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A History of the Japanese People by F. Brinkley

Others kisari mochi were appointed to carry the viands

*B.H. Chamberlain.


Burial rites were important ceremonials. The house hitherto tenanted by the deceased was abandoned--a custom exemplified in the removal of the capital to a new site at the commencement of each reign--and the body was transferred to a specially erected mourning-hut draped inside with fine, white cloth. The relatives and friends then assembled, and for several days performed a ceremony which resembled an Irish wake, food and sake being offered to the spirit of the dead, prayers put up, and the intervals devoted to weird singing and solemn dancing. Wooden coffins appear to have been used until the beginning of the Christian era, when stone is said to have come into vogue.

At the obsequies of nobles there was considerable organization. Men (mike-hito) were duly told off to take charge of the offerings of food and liquor; others (kisari-mochi) were appointed to carry the viands; others (hahaki-mochi) carried brooms to sweep the cemetery; there were females (usu-me) who pounded rice, and females (naki-me) who sung dirges interspersed with eulogies of the deceased. The Records mention that at the burial of Prince Waka a number of birds were used instead of these female threnodists. It appears, further, that those following a funeral walked round the coffin waving blue-and-red banners, carrying lighted torches, and playing music.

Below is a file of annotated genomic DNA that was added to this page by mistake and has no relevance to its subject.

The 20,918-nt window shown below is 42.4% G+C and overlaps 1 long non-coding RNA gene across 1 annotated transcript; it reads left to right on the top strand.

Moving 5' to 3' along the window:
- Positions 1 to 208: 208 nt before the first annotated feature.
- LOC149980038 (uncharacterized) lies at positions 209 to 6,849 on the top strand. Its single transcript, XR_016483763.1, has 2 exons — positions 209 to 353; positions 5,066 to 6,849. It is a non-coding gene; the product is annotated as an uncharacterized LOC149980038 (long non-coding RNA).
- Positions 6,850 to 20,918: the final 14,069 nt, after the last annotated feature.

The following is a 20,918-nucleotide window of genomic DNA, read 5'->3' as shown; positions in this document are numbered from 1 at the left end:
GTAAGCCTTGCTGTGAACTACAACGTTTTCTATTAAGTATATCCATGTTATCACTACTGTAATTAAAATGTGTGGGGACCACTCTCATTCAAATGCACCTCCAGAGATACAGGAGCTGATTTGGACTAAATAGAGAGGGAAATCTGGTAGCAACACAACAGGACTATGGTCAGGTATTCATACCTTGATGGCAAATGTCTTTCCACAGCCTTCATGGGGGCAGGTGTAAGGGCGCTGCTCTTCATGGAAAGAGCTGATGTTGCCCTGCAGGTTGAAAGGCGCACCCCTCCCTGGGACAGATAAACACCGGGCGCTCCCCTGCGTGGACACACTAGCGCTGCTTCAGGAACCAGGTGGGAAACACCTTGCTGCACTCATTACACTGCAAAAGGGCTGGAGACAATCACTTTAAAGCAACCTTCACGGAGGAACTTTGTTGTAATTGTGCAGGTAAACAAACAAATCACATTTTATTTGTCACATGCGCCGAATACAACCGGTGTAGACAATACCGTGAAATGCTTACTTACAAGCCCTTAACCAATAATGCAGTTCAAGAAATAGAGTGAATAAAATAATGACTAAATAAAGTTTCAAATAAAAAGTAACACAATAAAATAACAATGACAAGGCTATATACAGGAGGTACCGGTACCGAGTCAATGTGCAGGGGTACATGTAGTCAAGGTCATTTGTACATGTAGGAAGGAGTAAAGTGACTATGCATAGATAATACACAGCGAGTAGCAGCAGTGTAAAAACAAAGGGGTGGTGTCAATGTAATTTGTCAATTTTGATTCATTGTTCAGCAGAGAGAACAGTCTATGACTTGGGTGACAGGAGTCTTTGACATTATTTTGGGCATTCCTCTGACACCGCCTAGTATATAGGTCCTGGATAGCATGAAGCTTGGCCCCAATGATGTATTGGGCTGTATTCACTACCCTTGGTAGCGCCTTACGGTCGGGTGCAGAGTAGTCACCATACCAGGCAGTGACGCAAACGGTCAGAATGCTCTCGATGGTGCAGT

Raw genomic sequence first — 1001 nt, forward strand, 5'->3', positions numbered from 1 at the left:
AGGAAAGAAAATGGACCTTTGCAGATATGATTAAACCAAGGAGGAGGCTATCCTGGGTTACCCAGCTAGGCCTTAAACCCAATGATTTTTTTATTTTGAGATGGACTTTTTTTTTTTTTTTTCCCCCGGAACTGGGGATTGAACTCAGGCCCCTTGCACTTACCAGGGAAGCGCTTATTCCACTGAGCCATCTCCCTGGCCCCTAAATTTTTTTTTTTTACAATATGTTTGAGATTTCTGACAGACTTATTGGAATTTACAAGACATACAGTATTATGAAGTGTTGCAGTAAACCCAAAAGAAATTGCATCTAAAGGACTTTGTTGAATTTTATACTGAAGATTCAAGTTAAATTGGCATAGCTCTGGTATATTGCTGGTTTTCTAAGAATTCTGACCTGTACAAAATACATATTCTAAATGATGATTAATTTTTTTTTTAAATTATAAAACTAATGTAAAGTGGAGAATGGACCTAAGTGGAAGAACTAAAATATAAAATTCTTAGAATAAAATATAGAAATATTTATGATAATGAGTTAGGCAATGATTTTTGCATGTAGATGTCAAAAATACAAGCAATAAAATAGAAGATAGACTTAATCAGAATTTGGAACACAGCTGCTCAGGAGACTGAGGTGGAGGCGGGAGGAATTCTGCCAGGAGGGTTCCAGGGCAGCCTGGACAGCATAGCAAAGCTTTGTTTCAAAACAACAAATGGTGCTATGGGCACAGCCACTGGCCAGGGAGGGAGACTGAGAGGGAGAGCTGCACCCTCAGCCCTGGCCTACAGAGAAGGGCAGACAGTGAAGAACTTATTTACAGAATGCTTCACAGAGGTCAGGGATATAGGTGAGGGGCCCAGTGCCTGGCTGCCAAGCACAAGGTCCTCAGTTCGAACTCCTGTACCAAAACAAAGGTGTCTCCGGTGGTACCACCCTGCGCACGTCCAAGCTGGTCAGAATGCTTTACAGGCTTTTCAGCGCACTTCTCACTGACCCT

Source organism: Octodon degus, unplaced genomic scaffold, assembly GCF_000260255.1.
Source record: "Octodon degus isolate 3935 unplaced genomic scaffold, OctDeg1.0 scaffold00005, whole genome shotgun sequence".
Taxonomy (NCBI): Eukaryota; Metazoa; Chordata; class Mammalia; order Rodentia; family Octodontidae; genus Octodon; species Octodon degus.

In the sepulchres the arms, utensils, and ornaments used daily by the deceased were interred, and it was customary to bury alive around the tombs of Imperial personages and great nobles a number of the deceased's principal retainers. The latter inhuman habit was nominally abandoned at the close of the last century before Christ, images of baked clay being substituted for human sacrifices, but the spirit which informed the habit survived, and even down to modern times there were instances of men and women committing suicide for the purpose of rejoining the deceased beyond the grave. As to the nature of the tombs raised over the dead, the main facts have been stated in Chapter VI.


The habit of blackening the teeth has long prevailed among married women in Japan, but the Yamato tombs have thus far furnished only one example of the practice, and no mention occurs in the ancient annals. Face painting, however, would seem to have been indulged in by both sexes. Several of the pottery images (haniwa) taken from the tombs indicate that red pigment was freely and invariably used for that purpose. It was applied in broad streaks or large patches, the former encircling the face or forming bands across it; the latter, covering the eyes or triangulating the cheeks. It is probable that this bizarre decoration was used only on ceremonial occasions and that it appears in a greatly accentuated form on the haniwa.


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